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How do believers deal with violence in their Scriptures?

7 Comments
Andrew Hamilton |  26 June 2006

When terror preoccupies us, the comparative study of religions becomes a popular sport. We sieve Christianity and Islam to weigh their peaceable against their violent characteristics. As also happens when we try to detect national characteristics in football teams, the local boys usually come out looking good - at least to themselves.


The uncommitted may find the teams more evenly matched. Sharia Law tags the Inquisition; Jihads run through Crusades. They may conclude that on both sides faith has nourished nobility and barbarity.

 

When the comparison of conduct proves inconclusive, it is natural to turn to the texts sacred to each faith. Christians may detect violence in the Koran. Whereas in the Bible… Well, what of the Bible? For Christian readers the Bible has always posed difficult questions. They believe that the Scriptures are God’s word, but find there an endorsement of violence that seems subhuman, not to say subdivine.

London TerrorTo point the question sharply: those who read Scripture in public habitually conclude by saying, This is the Word of the Lord. Is it possible in good faith to do so after such texts as these:

‘Thus says the Lord of hosts…“go and smite Amalek, and utterly destroy all that they have; do not spare them, but kill both man and woman, infant and baby at the breast, ox and sheep, camel and ass”’? (1 Samuel 15)


Or, after the curse addressed to Babylon:

‘Happy shall be he who takes your little ones and dashes them against the rock’? (Psalm 137)

Christian interpreters of Scripture have addressed these barbarities in various ways. Some have denied the apparent brutality. An older Catholic Commentary sees in the instruction to massacre a severity necessary when dealing with any barbarous people. For an older Reformed commentary, the command displays the righteous anger of God against sin.

Muslim PrayerOther interpreters have seen that such texts are inconsistent with the Christian understanding of God. Marcion, an early Christian leader, offered the most radical solution. He excised from Scripture the whole of the Old Testament (as well as most of the New). He attributed texts like these to the God of justice. The New Testament is the Word of a different God: the God of goodness, the God of Jesus Christ.

Marcian’s elegant solution was rejected, but the problem of violent texts remained. Many Christians broadened their perspective. They noted that people look to the Scriptures for guidance and illumination, moving easily beyond the literal meaning or historical setting of the texts. So, Augustine compares the babies smashed against rocks to the evil desires that we should crush in their beginnings.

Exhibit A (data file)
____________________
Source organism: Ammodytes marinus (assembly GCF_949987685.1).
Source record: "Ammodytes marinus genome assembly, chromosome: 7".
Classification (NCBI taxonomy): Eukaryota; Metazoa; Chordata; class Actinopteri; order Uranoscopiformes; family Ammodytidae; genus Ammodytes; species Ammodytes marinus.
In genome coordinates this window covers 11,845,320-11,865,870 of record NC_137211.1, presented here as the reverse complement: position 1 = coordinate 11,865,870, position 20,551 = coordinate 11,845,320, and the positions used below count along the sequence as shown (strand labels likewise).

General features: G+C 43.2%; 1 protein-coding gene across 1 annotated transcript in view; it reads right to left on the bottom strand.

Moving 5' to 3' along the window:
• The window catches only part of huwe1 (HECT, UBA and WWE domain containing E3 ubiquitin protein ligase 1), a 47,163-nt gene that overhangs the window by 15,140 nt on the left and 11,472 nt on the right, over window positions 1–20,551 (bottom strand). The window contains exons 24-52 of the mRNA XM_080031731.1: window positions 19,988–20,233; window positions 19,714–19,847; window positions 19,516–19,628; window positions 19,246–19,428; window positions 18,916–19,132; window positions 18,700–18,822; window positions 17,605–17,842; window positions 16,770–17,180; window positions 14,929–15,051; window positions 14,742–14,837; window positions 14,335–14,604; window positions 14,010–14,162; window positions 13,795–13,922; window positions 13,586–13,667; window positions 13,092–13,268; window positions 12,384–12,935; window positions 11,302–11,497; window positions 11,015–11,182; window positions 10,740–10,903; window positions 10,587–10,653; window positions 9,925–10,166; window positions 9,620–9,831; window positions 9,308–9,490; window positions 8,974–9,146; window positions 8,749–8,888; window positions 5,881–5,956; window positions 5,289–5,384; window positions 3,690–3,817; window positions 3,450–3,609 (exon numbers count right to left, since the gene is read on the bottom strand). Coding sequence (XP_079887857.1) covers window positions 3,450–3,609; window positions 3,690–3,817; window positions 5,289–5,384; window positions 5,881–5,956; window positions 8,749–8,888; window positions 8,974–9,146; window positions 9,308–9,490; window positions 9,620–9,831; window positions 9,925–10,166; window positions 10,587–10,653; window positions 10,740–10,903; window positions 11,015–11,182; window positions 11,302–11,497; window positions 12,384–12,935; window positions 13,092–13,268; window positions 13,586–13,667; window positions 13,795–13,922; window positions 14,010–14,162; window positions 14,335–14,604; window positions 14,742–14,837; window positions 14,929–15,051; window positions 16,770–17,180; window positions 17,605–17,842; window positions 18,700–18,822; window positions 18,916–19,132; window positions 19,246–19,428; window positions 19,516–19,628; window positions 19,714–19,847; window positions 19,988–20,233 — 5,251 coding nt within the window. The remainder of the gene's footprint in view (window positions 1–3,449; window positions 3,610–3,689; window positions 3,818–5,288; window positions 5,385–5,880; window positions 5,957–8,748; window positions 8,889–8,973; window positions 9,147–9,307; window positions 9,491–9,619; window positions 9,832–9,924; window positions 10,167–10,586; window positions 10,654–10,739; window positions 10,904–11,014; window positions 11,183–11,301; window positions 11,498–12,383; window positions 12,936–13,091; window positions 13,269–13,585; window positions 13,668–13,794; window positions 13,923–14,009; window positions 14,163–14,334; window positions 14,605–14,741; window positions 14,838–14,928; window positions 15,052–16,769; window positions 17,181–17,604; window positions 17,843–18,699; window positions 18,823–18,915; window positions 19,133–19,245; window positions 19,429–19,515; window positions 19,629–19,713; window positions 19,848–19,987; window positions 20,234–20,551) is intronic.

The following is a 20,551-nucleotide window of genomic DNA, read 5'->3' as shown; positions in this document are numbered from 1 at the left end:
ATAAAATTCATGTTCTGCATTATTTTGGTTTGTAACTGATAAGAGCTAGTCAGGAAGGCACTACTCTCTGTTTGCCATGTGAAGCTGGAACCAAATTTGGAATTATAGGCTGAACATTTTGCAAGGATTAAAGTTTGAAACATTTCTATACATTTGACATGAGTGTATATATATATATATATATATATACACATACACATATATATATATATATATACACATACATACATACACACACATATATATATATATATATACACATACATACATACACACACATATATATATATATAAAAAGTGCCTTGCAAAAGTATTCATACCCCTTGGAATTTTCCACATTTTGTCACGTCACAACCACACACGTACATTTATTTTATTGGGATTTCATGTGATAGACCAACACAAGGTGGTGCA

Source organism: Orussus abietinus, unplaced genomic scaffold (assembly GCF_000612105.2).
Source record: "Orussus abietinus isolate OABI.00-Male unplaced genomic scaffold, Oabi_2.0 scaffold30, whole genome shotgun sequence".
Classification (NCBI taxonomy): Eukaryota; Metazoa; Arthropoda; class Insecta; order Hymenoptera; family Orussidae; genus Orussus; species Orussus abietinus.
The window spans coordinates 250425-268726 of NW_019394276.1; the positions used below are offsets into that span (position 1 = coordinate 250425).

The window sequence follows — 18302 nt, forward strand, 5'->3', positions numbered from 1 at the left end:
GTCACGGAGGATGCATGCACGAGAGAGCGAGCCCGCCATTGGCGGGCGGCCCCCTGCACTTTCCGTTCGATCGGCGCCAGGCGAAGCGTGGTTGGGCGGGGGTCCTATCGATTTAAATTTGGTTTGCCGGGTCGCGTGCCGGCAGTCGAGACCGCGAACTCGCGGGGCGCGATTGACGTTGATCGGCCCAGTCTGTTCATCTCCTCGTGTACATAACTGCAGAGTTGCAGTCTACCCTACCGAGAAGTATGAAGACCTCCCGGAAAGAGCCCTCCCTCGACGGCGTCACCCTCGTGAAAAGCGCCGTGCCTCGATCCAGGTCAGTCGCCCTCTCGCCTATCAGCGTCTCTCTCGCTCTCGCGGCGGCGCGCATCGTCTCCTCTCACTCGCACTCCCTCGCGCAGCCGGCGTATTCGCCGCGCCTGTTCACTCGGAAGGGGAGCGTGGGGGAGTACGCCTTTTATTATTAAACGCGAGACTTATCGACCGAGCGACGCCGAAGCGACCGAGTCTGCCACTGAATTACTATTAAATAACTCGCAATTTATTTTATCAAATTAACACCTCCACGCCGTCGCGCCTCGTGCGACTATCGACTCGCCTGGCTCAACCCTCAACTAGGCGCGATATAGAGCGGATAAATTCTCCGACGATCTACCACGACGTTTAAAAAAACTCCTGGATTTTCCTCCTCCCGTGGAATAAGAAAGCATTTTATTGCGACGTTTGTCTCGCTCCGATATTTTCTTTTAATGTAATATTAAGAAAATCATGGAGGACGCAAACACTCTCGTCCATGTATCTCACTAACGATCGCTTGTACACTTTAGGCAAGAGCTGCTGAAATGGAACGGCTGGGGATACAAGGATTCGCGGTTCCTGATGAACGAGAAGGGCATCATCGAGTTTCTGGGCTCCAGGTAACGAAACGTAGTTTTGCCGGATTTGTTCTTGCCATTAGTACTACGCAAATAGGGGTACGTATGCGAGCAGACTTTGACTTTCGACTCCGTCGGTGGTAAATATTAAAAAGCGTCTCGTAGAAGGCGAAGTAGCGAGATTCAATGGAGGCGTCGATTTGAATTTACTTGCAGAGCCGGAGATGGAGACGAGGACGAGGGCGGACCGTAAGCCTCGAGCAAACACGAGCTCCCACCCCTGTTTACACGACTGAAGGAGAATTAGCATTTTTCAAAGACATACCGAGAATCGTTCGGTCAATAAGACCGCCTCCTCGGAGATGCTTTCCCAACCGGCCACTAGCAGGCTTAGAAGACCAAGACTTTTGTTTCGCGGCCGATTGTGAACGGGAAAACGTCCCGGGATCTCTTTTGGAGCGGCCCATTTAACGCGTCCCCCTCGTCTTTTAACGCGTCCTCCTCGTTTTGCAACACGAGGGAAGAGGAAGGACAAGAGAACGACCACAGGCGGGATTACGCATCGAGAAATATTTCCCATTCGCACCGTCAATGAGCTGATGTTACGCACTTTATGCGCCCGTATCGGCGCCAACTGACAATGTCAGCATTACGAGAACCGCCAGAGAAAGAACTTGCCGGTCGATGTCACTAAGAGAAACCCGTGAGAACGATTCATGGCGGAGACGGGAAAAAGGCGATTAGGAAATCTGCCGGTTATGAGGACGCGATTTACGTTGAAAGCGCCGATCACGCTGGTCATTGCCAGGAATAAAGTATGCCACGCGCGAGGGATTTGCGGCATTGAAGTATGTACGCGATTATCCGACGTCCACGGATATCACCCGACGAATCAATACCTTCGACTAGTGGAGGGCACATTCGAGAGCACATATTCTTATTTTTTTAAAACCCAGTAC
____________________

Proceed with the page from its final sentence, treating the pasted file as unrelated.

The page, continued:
This approach to Scripture was helpful in enabling people to meditate on difficult texts. But if it became a general principle of interpretation, God’s involvement in the history of Israel and in Jesus Christ would be made ethereal.

More recent theologies have placed Scripture firmly within God’s relationship to the people of Israel, and later to the Church. Scripture, which gives authoritative words to that relationship, is both God’s word and a human word.

This tying of Scripture to a community allows room to deal with violent texts that appear to contradict a Christian understanding of God. If the Scriptures represent a developing relationship between God and human beings, they may move from a crude to a sophisticated understanding. We can distinguish what is central from what is peripheral, the material from the spiritual. The Lord who endorses massacres like Haditha is a God poorly understood.

Praying the BibleTo say that one representation of God is authentic, but that another is inadequate, however, we need a standing point from which we can measure and evaluate them. Christian theologians have named many of them – the core of the Scriptures, the teaching of Jesus Christ, the Church’s lived experience of faith, the best insights of the age, to name only a few. All involve a measure of subjectivity. All demand reflection, conversation and judgment.